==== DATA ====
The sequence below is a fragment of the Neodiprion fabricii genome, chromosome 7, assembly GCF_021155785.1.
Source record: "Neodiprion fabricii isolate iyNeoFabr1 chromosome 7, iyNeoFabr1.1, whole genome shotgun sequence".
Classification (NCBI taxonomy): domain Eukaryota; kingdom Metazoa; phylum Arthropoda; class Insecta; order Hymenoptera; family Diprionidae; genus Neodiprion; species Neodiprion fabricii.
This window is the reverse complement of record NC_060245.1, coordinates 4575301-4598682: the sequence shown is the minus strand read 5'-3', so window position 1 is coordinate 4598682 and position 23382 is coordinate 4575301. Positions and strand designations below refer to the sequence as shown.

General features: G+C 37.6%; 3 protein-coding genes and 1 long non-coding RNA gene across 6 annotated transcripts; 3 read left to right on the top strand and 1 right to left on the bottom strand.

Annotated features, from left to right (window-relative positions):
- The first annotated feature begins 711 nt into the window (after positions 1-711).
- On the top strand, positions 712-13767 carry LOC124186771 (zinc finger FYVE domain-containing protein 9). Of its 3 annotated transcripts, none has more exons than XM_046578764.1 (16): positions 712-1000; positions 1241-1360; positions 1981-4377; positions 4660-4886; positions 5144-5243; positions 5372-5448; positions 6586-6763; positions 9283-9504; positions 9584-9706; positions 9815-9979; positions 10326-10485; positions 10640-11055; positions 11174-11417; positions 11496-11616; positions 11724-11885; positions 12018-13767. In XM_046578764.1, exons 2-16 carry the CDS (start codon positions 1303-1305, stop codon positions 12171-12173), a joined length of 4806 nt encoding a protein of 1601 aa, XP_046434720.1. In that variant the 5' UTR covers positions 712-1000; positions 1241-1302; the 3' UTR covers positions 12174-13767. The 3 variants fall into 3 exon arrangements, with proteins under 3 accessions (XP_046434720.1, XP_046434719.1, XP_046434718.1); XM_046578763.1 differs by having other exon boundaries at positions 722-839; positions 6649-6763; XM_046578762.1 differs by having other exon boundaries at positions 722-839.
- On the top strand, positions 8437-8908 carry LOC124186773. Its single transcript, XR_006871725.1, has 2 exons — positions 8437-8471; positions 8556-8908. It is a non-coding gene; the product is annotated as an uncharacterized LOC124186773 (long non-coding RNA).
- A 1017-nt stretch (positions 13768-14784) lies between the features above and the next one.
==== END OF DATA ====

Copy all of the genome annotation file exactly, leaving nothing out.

The sequence below is a fragment of the Neodiprion fabricii genome, chromosome 7, assembly GCF_021155785.1.
Source record: "Neodiprion fabricii isolate iyNeoFabr1 chromosome 7, iyNeoFabr1.1, whole genome shotgun sequence".
Classification (NCBI taxonomy): domain Eukaryota; kingdom Metazoa; phylum Arthropoda; class Insecta; order Hymenoptera; family Diprionidae; genus Neodiprion; species Neodiprion fabricii.
This window is the reverse complement of record NC_060245.1, coordinates 4575301-4598682: the sequence shown is the minus strand read 5'-3', so window position 1 is coordinate 4598682 and position 23382 is coordinate 4575301. Positions and strand designations below refer to the sequence as shown.

General features: G+C 37.6%; 3 protein-coding genes and 1 long non-coding RNA gene across 6 annotated transcripts; 3 read left to right on the top strand and 1 right to left on the bottom strand.

Annotated features, from left to right (window-relative positions):
- The first annotated feature begins 711 nt into the window (after positions 1-711).
- On the top strand, positions 712-13767 carry LOC124186771 (zinc finger FYVE domain-containing protein 9). Of its 3 annotated transcripts, none has more exons than XM_046578764.1 (16): positions 712-1000; positions 1241-1360; positions 1981-4377; positions 4660-4886; positions 5144-5243; positions 5372-5448; positions 6586-6763; positions 9283-9504; positions 9584-9706; positions 9815-9979; positions 10326-10485; positions 10640-11055; positions 11174-11417; positions 11496-11616; positions 11724-11885; positions 12018-13767. In XM_046578764.1, exons 2-16 carry the CDS (start codon positions 1303-1305, stop codon positions 12171-12173), a joined length of 4806 nt encoding a protein of 1601 aa, XP_046434720.1. In that variant the 5' UTR covers positions 712-1000; positions 1241-1302; the 3' UTR covers positions 12174-13767. The 3 variants fall into 3 exon arrangements, with proteins under 3 accessions (XP_046434720.1, XP_046434719.1, XP_046434718.1); XM_046578763.1 differs by having other exon boundaries at positions 722-839; positions 6649-6763; XM_046578762.1 differs by having other exon boundaries at positions 722-839.
- On the top strand, positions 8437-8908 carry LOC124186773. Its single transcript, XR_006871725.1, has 2 exons — positions 8437-8471; positions 8556-8908. It is a non-coding gene; the product is annotated as an uncharacterized LOC124186773 (long non-coding RNA).
- A 1017-nt stretch (positions 13768-14784) lies between the features above and the next one.